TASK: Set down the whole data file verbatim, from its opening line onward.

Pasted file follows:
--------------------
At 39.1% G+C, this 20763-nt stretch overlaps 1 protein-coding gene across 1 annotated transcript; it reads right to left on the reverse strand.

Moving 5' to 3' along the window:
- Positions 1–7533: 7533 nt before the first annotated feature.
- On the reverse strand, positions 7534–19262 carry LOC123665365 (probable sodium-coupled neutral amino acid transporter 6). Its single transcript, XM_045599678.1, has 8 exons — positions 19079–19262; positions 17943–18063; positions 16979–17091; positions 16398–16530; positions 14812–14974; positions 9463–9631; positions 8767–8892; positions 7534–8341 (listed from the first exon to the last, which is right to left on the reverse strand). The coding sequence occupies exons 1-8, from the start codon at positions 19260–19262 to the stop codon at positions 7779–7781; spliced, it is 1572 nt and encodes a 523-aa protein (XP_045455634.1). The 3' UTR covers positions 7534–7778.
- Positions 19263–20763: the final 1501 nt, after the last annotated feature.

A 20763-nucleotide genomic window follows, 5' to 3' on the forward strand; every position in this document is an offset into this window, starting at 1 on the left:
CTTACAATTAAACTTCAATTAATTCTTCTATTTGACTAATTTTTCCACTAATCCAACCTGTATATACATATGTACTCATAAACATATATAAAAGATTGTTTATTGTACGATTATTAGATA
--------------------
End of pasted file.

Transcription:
At 39.1% G+C, this 20763-nt stretch overlaps 1 protein-coding gene across 1 annotated transcript; it reads right to left on the reverse strand.

Moving 5' to 3' along the window:
- Positions 1–7533: 7533 nt before the first annotated feature.
- On the reverse strand, positions 7534–19262 carry LOC123665365 (probable sodium-coupled neutral amino acid transporter 6). Its single transcript, XM_045599678.1, has 8 exons — positions 19079–19262; positions 17943–18063; positions 16979–17091; positions 16398–16530; positions 14812–14974; positions 9463–9631; positions 8767–8892; positions 7534–8341 (listed from the first exon to the last, which is right to left on the reverse strand). The coding sequence occupies exons 1-8, from the start codon at positions 19260–19262 to the stop codon at positions 7779–7781; spliced, it is 1572 nt and encodes a 523-aa protein (XP_045455634.1). The 3' UTR covers positions 7534–7778.
- Positions 19263–20763: the final 1501 nt, after the last annotated feature.

A 20763-nucleotide genomic window follows, 5' to 3' on the forward strand; every position in this document is an offset into this window, starting at 1 on the left:
CTTACAATTAAACTTCAATTAATTCTTCTATTTGACTAATTTTTCCACTAATCCAACCTGTATATACATATGTACTCATAAACATATATAAAAGATTGTTTATTGTACGATTATTAGATA